Anyone who has practised family law knows that it's emotional. They know that it's litigious. They know that there are serious issues with respect to family breakdown, serious issues with respect to the distribution of assets, serious issues with respect to the support of the family, and also the critical issues of custody and access of the parents or the grandparents. That's something that has not been dealt with. We have case law that has been emerging, we have reality in terms of family relationships today, and yet we have nothing in terms of major reform of the Family Law Reform Act and the Children's Law Reform Act.

I would put it out to the ministers today -- the Attorney General and the children and youth services minister -- to listen to their member in terms of starting an approach. This is a narrow amendment to the Children's Law Reform Act. It's an important amendment, but the overhaul is necessary.


I want to refer to the Canadian Family Law Quarterly, volume 21, 2003. It's an article by Martha Shaffer, entitled, "To Grandmother's House We Go? An Examination of Grandparent Access." In this particular article, she looks at a number of general trends and principles in Canadian case law:

"An examination of the case law on grandparent access gives rise to four general observations. First, despite the widely held belief that grandparent access is a problem of divorce, many of the litigated grandparent access cases were not precipitated by marriage breakdown....

"Second, two main approaches to grandparent claims are discernible in the case law. Not surprisingly, these approaches mirror the two competing background assumptions that can inform the best interests standard in grandparent access cases. The dominant approach embraces as its background norm the assumption that contact with grandparents is generally in the child's best interests." It's called the pro-contact approach.

There is a minority view, an opposing view, the parental autonomy approach, which "recently received a forceful endorsement by the Ontario Court of Appeal in the case of Chapman v. Chapman. Despite initial predictions that Chapman, as an appellate decision, would change the pro-contact orientation of Canadian courts, courts continue to make grandparent access orders in a large number of cases. Even more significantly, the `pro-contact' strand of analysis remains strong in the post-Chapman case law.

"Third, as a result of this pro-contact orientation, courts tend to order access to grandparents unless the parents have what the courts view as good reasons for ending the relationship....

"Finally, where grandparents succeed in obtaining access, courts are careful to confine its scope. Typically, courts grant access one weekend day every three to six weeks for a period of several hours."

So the leading decision with respect to grandparent access is the case of Chapman versus Chapman, which supports the parental autonomy approach. I'll just read you some facts of this case:

"Larry and Monica Chapman, not Esther Chapman, are responsible for the welfare of the children. They alone have this legal duty. Esther Chapman, as a grandparent, loves her grandchildren and, understandably, wants to maintain contact with them. Nonetheless, the right to decide the extent and nature of the contact is not hers, and neither she nor a court should be permitted to impose their perception of the children's best interests in circumstances such as these where the parents are so demonstrably attentive to the needs of their children. The parents have, for the moment, decided that those needs do not include lengthy, frequent visits with their grandmother. Although the parents' conflict with Esther Chapman is unfortunate, there is no evidence that this parental decision is currently detrimental to the children. It should therefore be respected by the court and the children's best interests left in the exclusive care of their parents."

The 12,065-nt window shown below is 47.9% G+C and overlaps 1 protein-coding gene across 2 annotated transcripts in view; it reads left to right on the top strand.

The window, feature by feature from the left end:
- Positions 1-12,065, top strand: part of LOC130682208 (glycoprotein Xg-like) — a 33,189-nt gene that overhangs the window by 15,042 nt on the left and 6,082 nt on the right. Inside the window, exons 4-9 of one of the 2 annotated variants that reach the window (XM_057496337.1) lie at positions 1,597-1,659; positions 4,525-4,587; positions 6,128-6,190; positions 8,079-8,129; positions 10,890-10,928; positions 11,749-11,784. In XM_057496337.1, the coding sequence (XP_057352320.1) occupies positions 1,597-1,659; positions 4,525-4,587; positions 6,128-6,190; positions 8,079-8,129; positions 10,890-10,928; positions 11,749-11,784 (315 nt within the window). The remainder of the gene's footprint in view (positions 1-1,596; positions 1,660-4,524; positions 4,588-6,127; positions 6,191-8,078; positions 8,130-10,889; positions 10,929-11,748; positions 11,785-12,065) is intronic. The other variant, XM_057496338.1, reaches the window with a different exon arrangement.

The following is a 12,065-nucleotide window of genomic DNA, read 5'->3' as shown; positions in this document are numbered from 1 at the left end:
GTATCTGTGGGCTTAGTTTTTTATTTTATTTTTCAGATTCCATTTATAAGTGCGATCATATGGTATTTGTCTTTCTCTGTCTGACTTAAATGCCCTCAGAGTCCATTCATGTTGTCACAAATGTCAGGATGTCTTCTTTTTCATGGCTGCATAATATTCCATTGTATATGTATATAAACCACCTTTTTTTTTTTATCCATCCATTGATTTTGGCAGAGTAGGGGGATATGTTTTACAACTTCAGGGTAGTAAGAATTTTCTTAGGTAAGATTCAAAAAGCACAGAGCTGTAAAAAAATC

Martha Shaffer goes on to conclude in her article, "I conclude by arguing that the case law on grandparent access offers important insights for future development of the law, either by the judiciary or at the level of legislative reform. The case law establishes that parents often deny access or seek to restrict it for legitimate reasons. Where family relations have reached the point that grandparents are prepared to go to court to force access and parents are prepared to go to court to prevent it, access may not be in the best interests of the child. For these reasons, courts should be cautious to ensure that they do not make access orders too readily. Legislatures should refrain from creating statutory presumptions of grandparent access, as these provisions are likely to do more harm than good in repairing fractured family relationships."

That's an article that was presented in the Canadian Family Law Quarterly in 2003, after the Chapman versus Chapman decision in the Ontario Court of Appeal. What the member is trying to accomplish here is no doubt a presumption in favour of grandparent access over the approach of parental autonomy, which the courts currently support.

It's a very short bill, and the provisions are very pointed. Subsection 1(2.1) says that parents and others with custody of children are to refrain from unreasonably placing obstacles to personal relationships between the children and their grandparents. That sounds nice, but I'll speak as a lawyer: Looking at that, what's the remedy for the grandparent, and what is the impact on the family relationship in a situation where the parents do not want access for the grandparents to their child? That's what the author was talking about. Is that in the best interests of the child to go into a litigious situation, in terms of examining the relationship with the child? I have to speak frankly: I don't think it's in the best interests to have child access and custody be a litigious matter 24 hours a day, seven days a week. It's not in the best interests of the child.